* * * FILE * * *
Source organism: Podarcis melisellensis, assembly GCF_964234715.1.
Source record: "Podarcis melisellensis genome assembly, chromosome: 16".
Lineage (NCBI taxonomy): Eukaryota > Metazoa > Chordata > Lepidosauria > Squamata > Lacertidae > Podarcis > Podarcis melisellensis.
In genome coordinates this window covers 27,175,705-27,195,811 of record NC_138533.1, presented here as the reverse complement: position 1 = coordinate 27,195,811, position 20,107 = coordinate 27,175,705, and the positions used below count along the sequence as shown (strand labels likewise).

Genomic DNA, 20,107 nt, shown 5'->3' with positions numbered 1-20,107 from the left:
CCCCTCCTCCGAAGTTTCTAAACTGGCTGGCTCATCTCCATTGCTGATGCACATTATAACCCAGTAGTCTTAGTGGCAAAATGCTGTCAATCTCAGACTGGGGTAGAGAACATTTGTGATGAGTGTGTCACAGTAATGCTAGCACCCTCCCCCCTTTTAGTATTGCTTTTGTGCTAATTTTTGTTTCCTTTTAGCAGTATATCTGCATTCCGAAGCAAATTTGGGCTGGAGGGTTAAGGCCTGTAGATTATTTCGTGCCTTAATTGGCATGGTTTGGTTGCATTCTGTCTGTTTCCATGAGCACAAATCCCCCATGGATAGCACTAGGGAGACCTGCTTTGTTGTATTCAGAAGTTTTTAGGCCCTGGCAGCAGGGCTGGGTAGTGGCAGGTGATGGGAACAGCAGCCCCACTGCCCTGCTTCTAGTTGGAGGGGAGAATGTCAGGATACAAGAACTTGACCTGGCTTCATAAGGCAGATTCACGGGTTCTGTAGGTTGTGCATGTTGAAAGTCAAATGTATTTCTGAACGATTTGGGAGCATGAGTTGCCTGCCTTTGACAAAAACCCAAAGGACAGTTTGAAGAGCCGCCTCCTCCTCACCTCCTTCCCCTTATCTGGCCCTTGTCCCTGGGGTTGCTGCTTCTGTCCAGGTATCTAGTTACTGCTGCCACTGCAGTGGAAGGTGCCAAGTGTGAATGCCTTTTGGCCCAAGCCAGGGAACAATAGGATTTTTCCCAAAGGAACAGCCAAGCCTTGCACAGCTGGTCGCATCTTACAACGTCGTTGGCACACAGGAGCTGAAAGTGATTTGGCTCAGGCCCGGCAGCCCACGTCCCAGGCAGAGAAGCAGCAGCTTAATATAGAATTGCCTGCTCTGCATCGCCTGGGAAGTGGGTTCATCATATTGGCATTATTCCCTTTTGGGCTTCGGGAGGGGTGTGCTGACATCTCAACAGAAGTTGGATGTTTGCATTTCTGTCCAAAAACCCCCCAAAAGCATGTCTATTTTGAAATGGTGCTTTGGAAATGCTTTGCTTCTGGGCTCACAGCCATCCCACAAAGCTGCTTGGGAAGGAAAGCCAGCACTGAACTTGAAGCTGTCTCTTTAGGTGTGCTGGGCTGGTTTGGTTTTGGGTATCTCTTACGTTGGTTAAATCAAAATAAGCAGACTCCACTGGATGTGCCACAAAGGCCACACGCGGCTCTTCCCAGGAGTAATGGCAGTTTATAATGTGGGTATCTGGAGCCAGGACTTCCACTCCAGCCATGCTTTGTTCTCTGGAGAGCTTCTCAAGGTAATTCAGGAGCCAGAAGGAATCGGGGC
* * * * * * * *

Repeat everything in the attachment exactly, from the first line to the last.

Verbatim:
Source organism: Podarcis melisellensis, assembly GCF_964234715.1.
Source record: "Podarcis melisellensis genome assembly, chromosome: 16".
Lineage (NCBI taxonomy): Eukaryota > Metazoa > Chordata > Lepidosauria > Squamata > Lacertidae > Podarcis > Podarcis melisellensis.
In genome coordinates this window covers 27,175,705-27,195,811 of record NC_138533.1, presented here as the reverse complement: position 1 = coordinate 27,195,811, position 20,107 = coordinate 27,175,705, and the positions used below count along the sequence as shown (strand labels likewise).

Genomic DNA, 20,107 nt, shown 5'->3' with positions numbered 1-20,107 from the left:
CCCCTCCTCCGAAGTTTCTAAACTGGCTGGCTCATCTCCATTGCTGATGCACATTATAACCCAGTAGTCTTAGTGGCAAAATGCTGTCAATCTCAGACTGGGGTAGAGAACATTTGTGATGAGTGTGTCACAGTAATGCTAGCACCCTCCCCCCTTTTAGTATTGCTTTTGTGCTAATTTTTGTTTCCTTTTAGCAGTATATCTGCATTCCGAAGCAAATTTGGGCTGGAGGGTTAAGGCCTGTAGATTATTTCGTGCCTTAATTGGCATGGTTTGGTTGCATTCTGTCTGTTTCCATGAGCACAAATCCCCCATGGATAGCACTAGGGAGACCTGCTTTGTTGTATTCAGAAGTTTTTAGGCCCTGGCAGCAGGGCTGGGTAGTGGCAGGTGATGGGAACAGCAGCCCCACTGCCCTGCTTCTAGTTGGAGGGGAGAATGTCAGGATACAAGAACTTGACCTGGCTTCATAAGGCAGATTCACGGGTTCTGTAGGTTGTGCATGTTGAAAGTCAAATGTATTTCTGAACGATTTGGGAGCATGAGTTGCCTGCCTTTGACAAAAACCCAAAGGACAGTTTGAAGAGCCGCCTCCTCCTCACCTCCTTCCCCTTATCTGGCCCTTGTCCCTGGGGTTGCTGCTTCTGTCCAGGTATCTAGTTACTGCTGCCACTGCAGTGGAAGGTGCCAAGTGTGAATGCCTTTTGGCCCAAGCCAGGGAACAATAGGATTTTTCCCAAAGGAACAGCCAAGCCTTGCACAGCTGGTCGCATCTTACAACGTCGTTGGCACACAGGAGCTGAAAGTGATTTGGCTCAGGCCCGGCAGCCCACGTCCCAGGCAGAGAAGCAGCAGCTTAATATAGAATTGCCTGCTCTGCATCGCCTGGGAAGTGGGTTCATCATATTGGCATTATTCCCTTTTGGGCTTCGGGAGGGGTGTGCTGACATCTCAACAGAAGTTGGATGTTTGCATTTCTGTCCAAAAACCCCCCAAAAGCATGTCTATTTTGAAATGGTGCTTTGGAAATGCTTTGCTTCTGGGCTCACAGCCATCCCACAAAGCTGCTTGGGAAGGAAAGCCAGCACTGAACTTGAAGCTGTCTCTTTAGGTGTGCTGGGCTGGTTTGGTTTTGGGTATCTCTTACGTTGGTTAAATCAAAATAAGCAGACTCCACTGGATGTGCCACAAAGGCCACACGCGGCTCTTCCCAGGAGTAATGGCAGTTTATAATGTGGGTATCTGGAGCCAGGACTTCCACTCCAGCCATGCTTTGTTCTCTGGAGAGCTTCTCAAGGTAATTCAGGAGCCAGAAGGAATCGGGGC